I ordered the open faced prosciutto sandwich special with pesto, fried eggs, arugula and parmesan cheese.  I loved the savory layers of rich saltiness of the parmesan and prosciutto, which were beautifully complemented by the pesto sauce.  Although the egg was overcooked, overall this was a great sandwich that offered a lot of flavor.  The only downside was the rock hard bread that it was served on.  They had to get me a hearty steak knife to cut through that thing, and my upper arms got quite a workout.

The butterscotch pudding had a great burnt caramel flavor and luscious richness that reminded me of the butterscotch budino at Mozza.  Although it was a great dessert, our tastebuds got fatigued by its overwhelming sweetness after a few bites and we couldn’t finish this off even between the 4 of us.

Grapefruit sorbet brought a nice refreshing end to our somewhat disappointing mediocre brunch.  It tasted just like one of my favorite cocktails, campari grapefruit, and my palate was happily cleansed with this fresh and cheerful dessert.

On my way to the restroom, I passed by the bar and almost didn’t recognize the person sitting alone at the bar.  There she was, Chef Suzanne Tracht, sitting at the end of the bar reading the morning newspaper in shorts and a t-shirt, looking like she just rolled out of bed and was barely awake.  I wanted to tell her to get into the kitchen asap to put a stop to this mediocre food and protect the reputation and prestige that she had built for her restaurant before it was too late.

…but it was too late for me anyway.  It wasn’t just the passable food that won’t bring me back to Jar for brunch, but it was also the gloomy dark brown hues in the dining room, the cooped up feeling of being inside a room with low ceilings,  and the lack of natural sunlight coming in through the sparse windows that left me feeling depressed on this otherwise beautiful Sunday afternoon.  After all, we live in sunny Southern California.  Sunday brunch should be spent al fresco or at least in a more open and bright space where you can hear the birds chirping and the waves crashing.  A month later my friends and I had Sunday brunch at Coast at Shutters on the Beach in Santa Monica.  Now that’s what I’m talking about.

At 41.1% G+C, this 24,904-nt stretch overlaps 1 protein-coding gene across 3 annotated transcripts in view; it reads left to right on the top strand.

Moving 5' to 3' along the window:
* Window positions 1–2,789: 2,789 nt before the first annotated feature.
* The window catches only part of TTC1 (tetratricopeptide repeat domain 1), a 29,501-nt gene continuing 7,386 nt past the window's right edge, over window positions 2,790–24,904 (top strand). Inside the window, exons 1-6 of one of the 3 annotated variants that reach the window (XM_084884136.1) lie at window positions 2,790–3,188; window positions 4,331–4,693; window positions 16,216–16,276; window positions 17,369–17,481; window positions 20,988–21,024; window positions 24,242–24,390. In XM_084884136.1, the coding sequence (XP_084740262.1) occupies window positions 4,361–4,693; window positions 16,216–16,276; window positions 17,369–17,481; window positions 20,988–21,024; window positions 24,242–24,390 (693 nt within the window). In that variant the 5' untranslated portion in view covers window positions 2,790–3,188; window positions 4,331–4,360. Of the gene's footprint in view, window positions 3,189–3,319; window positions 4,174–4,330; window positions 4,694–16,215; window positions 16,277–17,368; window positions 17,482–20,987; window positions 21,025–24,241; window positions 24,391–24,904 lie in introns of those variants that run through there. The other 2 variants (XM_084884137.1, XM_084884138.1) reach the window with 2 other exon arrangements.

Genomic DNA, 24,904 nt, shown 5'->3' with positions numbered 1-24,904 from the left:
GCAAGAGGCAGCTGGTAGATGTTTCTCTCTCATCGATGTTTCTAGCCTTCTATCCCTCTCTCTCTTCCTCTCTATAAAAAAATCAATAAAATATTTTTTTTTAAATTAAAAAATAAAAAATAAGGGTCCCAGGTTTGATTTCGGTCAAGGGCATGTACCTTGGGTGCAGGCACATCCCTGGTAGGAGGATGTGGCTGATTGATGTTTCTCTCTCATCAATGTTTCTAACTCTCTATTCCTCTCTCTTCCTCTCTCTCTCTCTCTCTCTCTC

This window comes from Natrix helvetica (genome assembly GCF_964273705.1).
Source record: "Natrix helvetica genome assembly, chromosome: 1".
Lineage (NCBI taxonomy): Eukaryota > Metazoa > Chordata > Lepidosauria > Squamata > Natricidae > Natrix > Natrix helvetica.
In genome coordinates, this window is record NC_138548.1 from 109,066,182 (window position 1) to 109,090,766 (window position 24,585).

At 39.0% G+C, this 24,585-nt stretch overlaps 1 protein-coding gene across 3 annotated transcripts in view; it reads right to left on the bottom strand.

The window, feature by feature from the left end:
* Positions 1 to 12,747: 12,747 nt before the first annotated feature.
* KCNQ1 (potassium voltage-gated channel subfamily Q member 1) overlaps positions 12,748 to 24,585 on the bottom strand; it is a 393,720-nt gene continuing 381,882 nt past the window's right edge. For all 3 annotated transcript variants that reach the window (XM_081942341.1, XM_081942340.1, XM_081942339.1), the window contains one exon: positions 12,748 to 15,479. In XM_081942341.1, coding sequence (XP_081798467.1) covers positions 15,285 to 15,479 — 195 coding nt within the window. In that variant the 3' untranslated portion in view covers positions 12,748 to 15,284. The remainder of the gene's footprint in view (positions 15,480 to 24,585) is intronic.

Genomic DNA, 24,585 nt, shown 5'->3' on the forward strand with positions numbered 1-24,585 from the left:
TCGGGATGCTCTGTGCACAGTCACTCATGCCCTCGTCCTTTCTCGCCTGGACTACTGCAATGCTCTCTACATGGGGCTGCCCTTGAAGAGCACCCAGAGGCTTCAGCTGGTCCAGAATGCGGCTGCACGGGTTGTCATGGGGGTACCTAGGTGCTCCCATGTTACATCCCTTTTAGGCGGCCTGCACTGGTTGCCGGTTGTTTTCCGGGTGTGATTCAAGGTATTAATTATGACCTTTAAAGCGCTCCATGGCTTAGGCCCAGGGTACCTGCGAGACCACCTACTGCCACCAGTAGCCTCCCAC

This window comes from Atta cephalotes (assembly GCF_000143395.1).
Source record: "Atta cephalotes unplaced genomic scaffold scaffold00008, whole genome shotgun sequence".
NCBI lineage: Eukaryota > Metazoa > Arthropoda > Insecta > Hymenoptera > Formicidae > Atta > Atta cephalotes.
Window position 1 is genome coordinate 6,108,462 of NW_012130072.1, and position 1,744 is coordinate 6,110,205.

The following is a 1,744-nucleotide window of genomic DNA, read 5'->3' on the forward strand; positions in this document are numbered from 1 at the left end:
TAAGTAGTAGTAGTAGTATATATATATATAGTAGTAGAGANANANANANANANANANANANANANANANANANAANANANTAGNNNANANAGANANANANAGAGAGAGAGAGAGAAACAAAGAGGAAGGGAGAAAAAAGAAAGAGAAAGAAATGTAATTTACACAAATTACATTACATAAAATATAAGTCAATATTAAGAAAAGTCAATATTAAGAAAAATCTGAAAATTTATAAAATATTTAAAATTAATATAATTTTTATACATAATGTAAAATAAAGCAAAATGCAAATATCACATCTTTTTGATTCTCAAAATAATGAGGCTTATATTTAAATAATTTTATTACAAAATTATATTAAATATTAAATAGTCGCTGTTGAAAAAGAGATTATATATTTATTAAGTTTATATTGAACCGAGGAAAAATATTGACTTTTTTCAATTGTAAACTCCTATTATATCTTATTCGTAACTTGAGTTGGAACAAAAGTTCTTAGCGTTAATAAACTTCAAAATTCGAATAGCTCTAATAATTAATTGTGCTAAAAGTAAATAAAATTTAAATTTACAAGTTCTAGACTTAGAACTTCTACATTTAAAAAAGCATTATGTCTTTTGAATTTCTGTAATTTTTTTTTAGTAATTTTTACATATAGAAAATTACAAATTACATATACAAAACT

8225 Beverly Boulevard
Los Angeles, CA 90048
323.655.6566 phone

Random trivia:  Did you know that the word ‘brunch‘, which is a combination of ‘breakfast’ and ‘lunch’, was coined by a British man named Guy Beringer in 1895?  Here’s a lovely quote from Mr. Beringer on the concept of brunch:

Brunch is cheerful, sociable and inticing.  It is talk-compelling.  It puts you in a good temper, it makes you satisfied with yourself and your fellow beings, it sweeps away the worries and cobwebs of the week.”

Michael Mina XIV

Have you driven by the Sunset strip recently and wondered what that huge neatly trimmed XIV plant is for?  It’s Michelin star and James Beard award-winning chef Michael Mina‘s newest restaurant, aptly named for his 14th restaurant.  And yes, it’s another Philippe Starck design collaboration, beautifully done like an old french chateau.  Once you step inside, you are transported to a different world with dramatic chandeliers, regal wooden bookcases, perfectly upholstered leather seats, candelabras and fireplaces.


A romantic fireplace, dining by candlelight, and low light, so low in fact that it was impossible to take photos of the meal.